Day Three was our first full-length day in Boston. We arrived the night before and discovered for ourselves the convoluted, aggravating, illogical, asymmetrical, mind-bending labyrinth that is their street “design”. According to a legend I’m making up on the spot based on my exasperated experiences, the Puritans who first settled the area in 1630 chose where their roads should lead by donning blindfolds, spinning around fifty times, and trying to walk in straight lines while carrying overflowing buckets of paint. Wherever they splashed the paint, no matter what contorted shapes it made, even if paint lines crisscrossed, overlapped, swirled in arcs, ran up the side of buildings, dropped into sinkholes, or dead-ended in someone’s parking lot, thus was the gravel laid and the licensed cartographers called in to stamp the resulting wagon-sized entanglements with the Department of Transportation’s official Seal of Approval. When future generations suggested that perhaps some courtesy straightening or extensive rerouting might be in order, those generations were thrashed within an inch of their lives and asked to leave town for attempting to undermine sacred tradition and for daring to badmouth The Way Things Have Always Been.
Centuries later, some radical free thinker was appointed to head the Department of Art, Tourism, and Special Events for the Mayor’s Office and was struck by the realization that the city’s tourist trade might go bankrupt if their numerous historical attractions were impossible for tourists to find without using black magic. To that end, Boston’s Freedom Trail became the first time we’ve ever seen a major city create a permanent travel guide based on the Raiders of the Lost Ark red-line method. With some portions painted and some made of collinear bricks, the Freedom Trail street guide leads interested parties on a two-mile walking tour of a dozen-plus famous spots of considerable renown without playing a paid game of Follow the Leader with a local part-timer.
One of the recurring motifs along the Freedom Trail: famous gravesites. In centuries past Massachusetts was populated largely by men who would go on to star or costar in many American history textbooks. If you begin the trail at Boston Common, the first of three small cemeteries along your path is the 350-year-old Granary Burying Ground.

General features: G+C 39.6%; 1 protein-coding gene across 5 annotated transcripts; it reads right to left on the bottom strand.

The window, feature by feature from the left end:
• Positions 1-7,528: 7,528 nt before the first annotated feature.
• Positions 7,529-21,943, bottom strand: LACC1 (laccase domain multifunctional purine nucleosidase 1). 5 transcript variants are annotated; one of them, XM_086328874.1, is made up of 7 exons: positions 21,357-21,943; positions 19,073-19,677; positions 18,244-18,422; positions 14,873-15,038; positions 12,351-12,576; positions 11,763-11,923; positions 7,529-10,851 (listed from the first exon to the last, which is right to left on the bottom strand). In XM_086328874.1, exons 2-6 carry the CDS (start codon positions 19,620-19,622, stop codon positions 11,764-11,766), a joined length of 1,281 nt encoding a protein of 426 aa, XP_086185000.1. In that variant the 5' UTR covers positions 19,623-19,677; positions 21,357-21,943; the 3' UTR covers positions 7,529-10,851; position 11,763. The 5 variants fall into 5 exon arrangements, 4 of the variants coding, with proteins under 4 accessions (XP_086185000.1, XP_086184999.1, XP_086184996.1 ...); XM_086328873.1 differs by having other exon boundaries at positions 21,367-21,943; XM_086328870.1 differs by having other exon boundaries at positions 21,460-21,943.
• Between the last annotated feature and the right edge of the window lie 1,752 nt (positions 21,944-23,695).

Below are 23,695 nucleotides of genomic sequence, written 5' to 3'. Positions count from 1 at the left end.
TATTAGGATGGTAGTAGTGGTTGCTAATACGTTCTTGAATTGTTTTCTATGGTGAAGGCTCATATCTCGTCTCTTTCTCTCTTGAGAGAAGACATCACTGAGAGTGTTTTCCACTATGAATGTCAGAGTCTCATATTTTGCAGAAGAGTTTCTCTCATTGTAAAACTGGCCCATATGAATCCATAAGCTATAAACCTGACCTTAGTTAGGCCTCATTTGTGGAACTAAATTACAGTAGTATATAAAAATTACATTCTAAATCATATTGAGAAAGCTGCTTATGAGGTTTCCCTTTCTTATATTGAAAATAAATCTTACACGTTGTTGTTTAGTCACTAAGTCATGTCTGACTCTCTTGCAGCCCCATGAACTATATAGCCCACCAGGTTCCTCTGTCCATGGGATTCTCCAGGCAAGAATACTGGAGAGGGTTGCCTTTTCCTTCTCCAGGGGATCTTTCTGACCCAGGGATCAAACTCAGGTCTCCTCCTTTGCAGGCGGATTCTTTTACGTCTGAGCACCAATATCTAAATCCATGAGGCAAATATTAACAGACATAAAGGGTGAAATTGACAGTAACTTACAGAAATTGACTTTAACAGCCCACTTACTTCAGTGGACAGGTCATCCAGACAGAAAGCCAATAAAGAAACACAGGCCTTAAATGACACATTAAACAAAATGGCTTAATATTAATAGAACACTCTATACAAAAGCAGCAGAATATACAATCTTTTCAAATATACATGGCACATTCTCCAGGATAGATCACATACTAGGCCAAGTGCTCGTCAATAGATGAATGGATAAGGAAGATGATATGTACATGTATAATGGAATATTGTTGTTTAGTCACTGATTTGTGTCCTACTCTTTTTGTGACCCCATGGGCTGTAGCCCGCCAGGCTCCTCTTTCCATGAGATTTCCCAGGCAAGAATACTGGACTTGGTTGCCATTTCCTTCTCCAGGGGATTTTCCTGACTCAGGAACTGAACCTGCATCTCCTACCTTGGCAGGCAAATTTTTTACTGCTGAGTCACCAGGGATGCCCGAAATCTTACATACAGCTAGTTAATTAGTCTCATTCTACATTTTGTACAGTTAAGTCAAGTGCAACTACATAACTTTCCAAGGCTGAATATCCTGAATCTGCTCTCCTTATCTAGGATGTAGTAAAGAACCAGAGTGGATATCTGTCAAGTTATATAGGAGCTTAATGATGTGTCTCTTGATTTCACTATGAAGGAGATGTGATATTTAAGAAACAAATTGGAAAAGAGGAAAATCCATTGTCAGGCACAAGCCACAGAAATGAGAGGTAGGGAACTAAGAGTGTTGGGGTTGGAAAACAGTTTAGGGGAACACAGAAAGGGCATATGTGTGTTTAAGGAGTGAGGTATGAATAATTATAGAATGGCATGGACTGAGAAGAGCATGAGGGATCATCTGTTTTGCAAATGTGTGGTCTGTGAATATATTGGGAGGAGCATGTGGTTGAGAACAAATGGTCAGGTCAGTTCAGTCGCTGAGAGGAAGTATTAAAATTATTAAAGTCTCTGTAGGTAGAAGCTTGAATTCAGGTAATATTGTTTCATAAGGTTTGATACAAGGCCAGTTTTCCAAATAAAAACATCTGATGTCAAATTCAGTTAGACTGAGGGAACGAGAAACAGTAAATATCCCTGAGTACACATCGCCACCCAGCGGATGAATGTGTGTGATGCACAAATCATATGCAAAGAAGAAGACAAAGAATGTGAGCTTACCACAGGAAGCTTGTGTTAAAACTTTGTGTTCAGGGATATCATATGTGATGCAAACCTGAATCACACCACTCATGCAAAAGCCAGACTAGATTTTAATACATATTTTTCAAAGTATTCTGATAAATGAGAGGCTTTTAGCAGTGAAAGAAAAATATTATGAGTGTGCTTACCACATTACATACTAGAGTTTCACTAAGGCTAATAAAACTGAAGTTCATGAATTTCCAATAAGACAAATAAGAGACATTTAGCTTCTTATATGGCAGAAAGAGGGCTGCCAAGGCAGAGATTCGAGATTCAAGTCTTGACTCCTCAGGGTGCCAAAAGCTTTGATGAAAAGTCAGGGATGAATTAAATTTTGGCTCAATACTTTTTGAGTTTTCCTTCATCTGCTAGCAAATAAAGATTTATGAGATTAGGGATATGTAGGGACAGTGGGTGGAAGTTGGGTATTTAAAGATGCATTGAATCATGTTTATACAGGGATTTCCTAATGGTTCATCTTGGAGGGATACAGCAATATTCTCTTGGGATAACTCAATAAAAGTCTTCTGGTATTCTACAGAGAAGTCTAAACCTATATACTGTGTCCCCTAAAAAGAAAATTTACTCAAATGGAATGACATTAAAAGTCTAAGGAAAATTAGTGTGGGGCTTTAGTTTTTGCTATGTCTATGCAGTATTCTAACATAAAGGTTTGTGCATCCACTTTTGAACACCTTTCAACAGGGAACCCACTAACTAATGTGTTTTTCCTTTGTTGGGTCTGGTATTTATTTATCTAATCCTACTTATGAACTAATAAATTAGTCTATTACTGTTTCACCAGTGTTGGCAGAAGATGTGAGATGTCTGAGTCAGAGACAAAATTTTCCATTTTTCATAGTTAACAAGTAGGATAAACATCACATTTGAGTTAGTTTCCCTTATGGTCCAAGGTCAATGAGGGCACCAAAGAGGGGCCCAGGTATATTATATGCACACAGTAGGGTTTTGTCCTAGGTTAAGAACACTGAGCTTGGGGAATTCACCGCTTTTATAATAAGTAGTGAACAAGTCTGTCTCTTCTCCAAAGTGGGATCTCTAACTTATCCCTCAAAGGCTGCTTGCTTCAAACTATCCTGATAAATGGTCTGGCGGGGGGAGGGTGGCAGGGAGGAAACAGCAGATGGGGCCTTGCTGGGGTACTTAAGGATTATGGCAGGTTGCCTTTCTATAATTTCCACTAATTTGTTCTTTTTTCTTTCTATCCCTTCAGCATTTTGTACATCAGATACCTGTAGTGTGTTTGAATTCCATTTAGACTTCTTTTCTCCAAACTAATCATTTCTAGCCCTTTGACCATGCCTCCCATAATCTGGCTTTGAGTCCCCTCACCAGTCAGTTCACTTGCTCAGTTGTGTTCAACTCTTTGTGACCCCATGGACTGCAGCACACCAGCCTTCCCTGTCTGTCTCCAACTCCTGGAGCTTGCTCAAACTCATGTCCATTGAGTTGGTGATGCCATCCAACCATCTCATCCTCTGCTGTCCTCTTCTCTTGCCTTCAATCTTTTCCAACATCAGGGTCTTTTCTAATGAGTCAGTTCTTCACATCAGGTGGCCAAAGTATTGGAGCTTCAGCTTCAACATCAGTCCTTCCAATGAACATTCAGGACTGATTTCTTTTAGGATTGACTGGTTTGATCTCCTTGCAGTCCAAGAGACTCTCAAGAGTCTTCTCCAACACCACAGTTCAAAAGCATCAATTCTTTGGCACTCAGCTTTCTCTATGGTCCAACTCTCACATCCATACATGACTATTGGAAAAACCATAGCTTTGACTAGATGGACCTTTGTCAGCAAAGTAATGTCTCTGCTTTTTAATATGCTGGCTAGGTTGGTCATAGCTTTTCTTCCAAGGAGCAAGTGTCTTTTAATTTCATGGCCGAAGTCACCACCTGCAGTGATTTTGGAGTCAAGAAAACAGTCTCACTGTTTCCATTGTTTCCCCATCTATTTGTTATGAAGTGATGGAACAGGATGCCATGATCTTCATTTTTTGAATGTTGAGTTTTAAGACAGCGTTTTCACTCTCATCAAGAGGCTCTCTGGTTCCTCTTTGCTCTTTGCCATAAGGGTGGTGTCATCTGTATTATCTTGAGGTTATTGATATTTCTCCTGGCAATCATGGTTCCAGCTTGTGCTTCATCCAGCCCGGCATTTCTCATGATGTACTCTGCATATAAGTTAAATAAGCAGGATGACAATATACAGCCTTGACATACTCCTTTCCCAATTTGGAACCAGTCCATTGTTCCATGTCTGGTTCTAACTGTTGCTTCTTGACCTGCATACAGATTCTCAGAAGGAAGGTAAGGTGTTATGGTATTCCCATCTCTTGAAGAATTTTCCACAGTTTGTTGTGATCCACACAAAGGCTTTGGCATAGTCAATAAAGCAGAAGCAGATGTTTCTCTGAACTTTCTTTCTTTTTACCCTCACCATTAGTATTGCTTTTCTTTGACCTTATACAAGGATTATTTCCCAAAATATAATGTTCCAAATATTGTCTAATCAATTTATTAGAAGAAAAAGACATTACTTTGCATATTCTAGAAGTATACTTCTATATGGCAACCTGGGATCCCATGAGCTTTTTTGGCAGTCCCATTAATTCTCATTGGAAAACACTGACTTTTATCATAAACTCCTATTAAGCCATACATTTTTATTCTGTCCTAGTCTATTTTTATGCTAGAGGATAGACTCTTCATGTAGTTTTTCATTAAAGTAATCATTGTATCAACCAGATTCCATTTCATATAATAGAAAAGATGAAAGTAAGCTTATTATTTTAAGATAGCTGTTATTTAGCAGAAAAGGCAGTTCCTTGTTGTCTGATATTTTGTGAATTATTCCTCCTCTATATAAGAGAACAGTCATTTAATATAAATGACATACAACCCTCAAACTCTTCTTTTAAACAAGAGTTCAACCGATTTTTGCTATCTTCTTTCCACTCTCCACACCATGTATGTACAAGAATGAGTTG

Along its northwest perimeter is the resting place for one Paul Revere, he of the famous “The British are coming!” horse ride. You’ll note two tombstones bear his name. The one that’s tiny, eroded, authentically unimpressive, and not covered in tip-jar coins belongs to his father, Paul Revere Senior.
Little-mentioned fact: Revere wasn’t the only nocturnal rider warning everyone about the about the impending British invasion. Meet William Dawes, Jr., one of several announcers on horseback performing the same duty that fateful night. Good luck finding restaurants or Beastie Boys songs named after him and the other guys, though.
Much more famous is Samuel Adams, one of the leading figures involved in most of our American Revolution lessons. After the Revolution he would become governor of Massachusetts. Centuries later in HBO’s John Adams miniseries he would be played by Danny Huston, who’s had more interesting movie parts in the last five years than I care to list here.
During our visit, a tour guide in period costuming led a group of paying customers through the Ground. Pointing out the pub across the street, he described it as “the only place in the world where you can drink a cold Sam Adams while looking at a cold Sam Adams.” Colonial tour-guide guy says thank-you and he’ll be here all week.
(Don’t look at me like that. I didn’t say it.)
Also at Granary are the victims of the Boston Massacre, not originally interred there but relocated in 1888. I was a little surprised to see Crispus Attucks settle for fourth billing, considering he’s the only one they ever mentioned to us by name in school.
For fans of specific geography, the site of the Massacre itself is commemorated a couple blocks away in front of the Old State House.
Toward the last section of the Freedom Trail before you cross the Charles River is the Copp’s Hill Burial Ground. Their most notorious name is arguably Cotton Mather, whose involvement in the Salem Witch Trials would eventually inspire Bill Mantlo and Sal Buscema to reimagine him as a super-villain henchman for a few issues of Marvel Team-Up. (Again, don’t look at me like that. I’ll scan pages from my copy of Essential Marvel Team-Up Vol. 2 if I have to.)
The Revolution isn’t the only war Boston marks. On the grounds of the Old North Church stands a Memorial Garden honoring veterans of Iraq and Afghanistan. Relics from ages past might be easy to take for granted, but reminders of more recent troubles can be a lot more sobering.
If you prefer memorials that have absolutely nothing to do with war, near the Charles River is a nod to Tip O’Neill, Massachusetts Congressman and longtime Speaker of the House. Amid so many eighteenth-century names and stories, that was, well, certainly different.
To be continued!
[Link enclosed here to handy checklist for previous and future chapters, and for our complete road trip history to date. Thanks for reading!]